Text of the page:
The jury’s also out on how receptive the public sector is to the forces of digital change. One year on from the publication of the digital strategy and not everyone is buying into it in the same way.
For example, the Department for Communities and Local Government (DCLG), has yet to publish a digital strategy despite this being a key requirement of the Digital by Default thinking across all of Whitehall.
It is also now acknowledged in the latest digital progress report from GDS that its deadline of March next year to transition all agencies websites to the single GOV.UK has been pushed back to July.
“Some departments are ahead of others for sure, but what the report shows is the digital revolution has taken hold. You’ll see from the departmental updates that progress is not consistent, but this is such important stuff that it has to be a priority.
“Progress is not consistent. Our approach is to be pretty open and to say when things aren’t going so well. If we don’t do that then you won’t believe us when we tell you they are going well. I want all government departments to make progress at the speed of the fastest.”
But this is the week in which the world was given a horrible insight into the state of affairs on the Universal Credit programme, the highest profile IT project in the UK public sector and one that bears a striking resemblance to a complete and utter shambles of the old school ' computer cock-up costs the taxpayer billions' variety.
Notably the team at DWP told a Parliamentary committee this week that while the Universal Credit systems development had begun from a Digital by Default basis, this had now been dropped - hardly in keeping with the policy being pushed by the Cabinet Office.
With this and clear signs of tensions between GDS and the DWP - denied or glossed over by both sides, but self-evident to all onlookers - it’s tempting to see the DWP programme as an unfortunate exemplar of a last stand by the ‘bad old ways’.
Maude is diplomatic in his response to such suggestions:
“There are pluses and minuses in every department. The team that has developed the exemplar digital solution that everyone recognises as being the strategic long term solution for Universal Credit has been a DWP team.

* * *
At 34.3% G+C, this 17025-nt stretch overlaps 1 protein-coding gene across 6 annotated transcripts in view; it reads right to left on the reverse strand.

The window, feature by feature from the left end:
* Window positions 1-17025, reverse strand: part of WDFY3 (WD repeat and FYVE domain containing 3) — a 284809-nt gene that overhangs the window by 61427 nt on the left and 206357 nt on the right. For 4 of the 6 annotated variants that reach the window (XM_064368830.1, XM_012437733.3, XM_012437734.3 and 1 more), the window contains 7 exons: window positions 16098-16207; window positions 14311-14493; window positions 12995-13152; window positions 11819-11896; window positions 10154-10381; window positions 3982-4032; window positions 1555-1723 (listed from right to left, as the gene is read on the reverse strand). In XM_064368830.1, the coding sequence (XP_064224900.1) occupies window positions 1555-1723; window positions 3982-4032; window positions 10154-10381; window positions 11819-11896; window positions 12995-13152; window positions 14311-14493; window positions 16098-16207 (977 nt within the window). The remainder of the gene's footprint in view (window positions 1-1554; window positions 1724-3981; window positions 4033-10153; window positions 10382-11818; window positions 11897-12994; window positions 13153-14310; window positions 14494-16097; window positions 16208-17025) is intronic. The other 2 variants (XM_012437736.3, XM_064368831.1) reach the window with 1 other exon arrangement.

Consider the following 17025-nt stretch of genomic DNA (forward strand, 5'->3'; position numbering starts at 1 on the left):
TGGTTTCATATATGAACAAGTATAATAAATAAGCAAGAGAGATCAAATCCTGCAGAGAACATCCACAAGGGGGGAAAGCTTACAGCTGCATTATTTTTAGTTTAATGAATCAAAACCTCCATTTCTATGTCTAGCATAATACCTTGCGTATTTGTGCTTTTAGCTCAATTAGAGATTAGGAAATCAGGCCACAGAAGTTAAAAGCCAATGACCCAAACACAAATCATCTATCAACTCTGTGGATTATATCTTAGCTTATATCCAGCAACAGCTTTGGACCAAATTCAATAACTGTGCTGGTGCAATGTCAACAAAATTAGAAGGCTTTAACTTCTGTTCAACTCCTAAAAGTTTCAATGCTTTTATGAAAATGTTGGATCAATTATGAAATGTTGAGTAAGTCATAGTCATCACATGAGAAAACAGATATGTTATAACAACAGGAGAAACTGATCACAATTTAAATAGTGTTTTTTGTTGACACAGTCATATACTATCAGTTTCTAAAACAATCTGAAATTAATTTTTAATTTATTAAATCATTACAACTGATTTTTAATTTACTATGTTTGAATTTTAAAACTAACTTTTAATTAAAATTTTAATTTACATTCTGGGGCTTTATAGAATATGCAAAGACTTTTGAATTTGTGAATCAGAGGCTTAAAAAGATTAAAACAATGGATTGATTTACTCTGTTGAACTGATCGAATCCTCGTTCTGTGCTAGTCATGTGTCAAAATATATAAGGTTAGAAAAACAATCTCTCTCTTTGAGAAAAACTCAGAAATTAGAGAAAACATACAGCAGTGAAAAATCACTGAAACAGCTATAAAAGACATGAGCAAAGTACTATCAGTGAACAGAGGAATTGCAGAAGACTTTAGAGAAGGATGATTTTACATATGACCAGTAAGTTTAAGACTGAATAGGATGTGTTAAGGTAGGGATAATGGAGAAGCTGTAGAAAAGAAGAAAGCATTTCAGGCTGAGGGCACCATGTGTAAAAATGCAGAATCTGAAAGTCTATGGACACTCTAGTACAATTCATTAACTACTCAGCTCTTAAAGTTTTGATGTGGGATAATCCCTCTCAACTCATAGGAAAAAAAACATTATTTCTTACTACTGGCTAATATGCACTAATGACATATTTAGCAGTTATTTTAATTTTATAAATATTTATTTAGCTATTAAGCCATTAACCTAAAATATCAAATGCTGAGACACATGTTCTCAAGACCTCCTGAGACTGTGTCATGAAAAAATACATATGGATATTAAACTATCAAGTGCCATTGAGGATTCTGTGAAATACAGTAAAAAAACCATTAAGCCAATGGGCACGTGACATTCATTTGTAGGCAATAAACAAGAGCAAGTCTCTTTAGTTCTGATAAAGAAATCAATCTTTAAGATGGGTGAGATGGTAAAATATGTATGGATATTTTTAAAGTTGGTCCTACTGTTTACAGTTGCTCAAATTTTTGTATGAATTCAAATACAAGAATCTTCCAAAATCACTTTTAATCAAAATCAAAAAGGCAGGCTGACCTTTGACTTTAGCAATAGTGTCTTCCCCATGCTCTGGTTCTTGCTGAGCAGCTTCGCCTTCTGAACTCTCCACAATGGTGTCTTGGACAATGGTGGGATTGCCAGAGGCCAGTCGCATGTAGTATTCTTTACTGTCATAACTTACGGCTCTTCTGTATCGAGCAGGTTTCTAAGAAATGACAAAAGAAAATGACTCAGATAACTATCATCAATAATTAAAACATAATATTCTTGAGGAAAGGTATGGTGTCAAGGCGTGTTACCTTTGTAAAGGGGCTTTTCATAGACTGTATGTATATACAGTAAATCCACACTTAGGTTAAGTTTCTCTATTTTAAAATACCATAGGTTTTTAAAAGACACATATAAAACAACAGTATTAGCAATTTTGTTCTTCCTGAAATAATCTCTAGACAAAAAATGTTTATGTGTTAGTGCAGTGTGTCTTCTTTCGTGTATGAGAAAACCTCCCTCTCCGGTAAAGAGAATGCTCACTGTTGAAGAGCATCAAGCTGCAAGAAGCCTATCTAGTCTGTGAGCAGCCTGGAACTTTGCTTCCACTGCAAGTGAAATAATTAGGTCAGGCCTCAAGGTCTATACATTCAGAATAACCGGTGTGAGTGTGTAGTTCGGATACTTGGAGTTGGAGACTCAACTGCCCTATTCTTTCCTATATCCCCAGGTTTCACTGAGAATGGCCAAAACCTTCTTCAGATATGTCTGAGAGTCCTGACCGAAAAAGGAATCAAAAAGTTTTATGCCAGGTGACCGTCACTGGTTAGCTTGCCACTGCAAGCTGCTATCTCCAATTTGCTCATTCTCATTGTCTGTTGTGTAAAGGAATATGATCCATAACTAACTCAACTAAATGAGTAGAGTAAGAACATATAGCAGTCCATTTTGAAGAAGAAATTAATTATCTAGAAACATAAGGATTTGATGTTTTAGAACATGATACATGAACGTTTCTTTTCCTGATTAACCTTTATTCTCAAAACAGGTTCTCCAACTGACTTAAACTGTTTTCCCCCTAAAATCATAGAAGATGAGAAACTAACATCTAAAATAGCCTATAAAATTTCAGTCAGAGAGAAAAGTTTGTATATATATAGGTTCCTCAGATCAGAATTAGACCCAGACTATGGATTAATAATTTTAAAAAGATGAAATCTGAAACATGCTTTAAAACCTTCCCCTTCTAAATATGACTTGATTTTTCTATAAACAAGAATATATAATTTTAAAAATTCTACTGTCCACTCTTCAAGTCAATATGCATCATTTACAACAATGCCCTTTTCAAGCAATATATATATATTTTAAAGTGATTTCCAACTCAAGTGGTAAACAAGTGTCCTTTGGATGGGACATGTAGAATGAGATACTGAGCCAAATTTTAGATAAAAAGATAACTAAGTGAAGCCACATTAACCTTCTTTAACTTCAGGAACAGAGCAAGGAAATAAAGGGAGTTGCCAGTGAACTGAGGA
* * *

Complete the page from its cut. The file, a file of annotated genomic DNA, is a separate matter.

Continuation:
“It was never about the solution being provided exclusively by GDS. It’s about GDS working with in-house teams, bringing contractors from outside. The DWP team working on the digital solution has GDS members in there and in the space of three months they developed the relatively thin spine of a digital solution.
“Where we are now is that there is a universal view that digital is the long term strategic solution that will be built out. It is intended to cater for all types of claimant groups. We’re testing with small groups first. It’s very intensive alpha testing, keeping it simple and building out with larger groups into beta testing.
“The four steps of discovery, alpha, beta and go live avoids that big switch on moment as we saw with the Obamacare website in the US and it didn’t work. The intention is that for Universal Credit, the digital solution will be developed in parallel so that we don’t suddenly switch it on and hope that it works!”
In summary though, one year on and Maude is pleased with overall progress towards the government’s digital ambitions.
Twenty five ‘high volume and high profile’ services across government were chose by GDS as exemplars of digital transformation. Of those, one is live (student loans), 15 are in beta, six are in alpha, and two in discovery phase.
In addition, the move to the single GOV.UK website has been a success both in terms of functionality and design recognition. Its open source nature means that other governments are taking an interest in replicating it with the New Zealand government doing just that.
Maude compares the launch of GOV.UK to the disastrous flop of the Obamacare website in the US and boasts:
“We have gained international recognition.
“When the Obamacare website was released to universal criticism, it was interesting that a lot of commentators said ‘why didn’t they do what the British government is doing?’ Instead, they did it the old fashioned way.”
He concludes therefore:
“We have gone from being a byword for being crap at this stuff to being a world leader.”
A long way to go and inconsistent progress to date.
BUT there is undoubtedly progress and much to be pleased about after the first year of the digital strategy.
The route mapped out is entirely correct and will deliver ever greater benefits if followed through.
As the Universal Credit debacle illustrates all too clearly however, bad habits and bad practice have become a cultural norm in the government sector. It’s going to take a long time to break free of the legacy of that.
Nonetheless a good start has been made.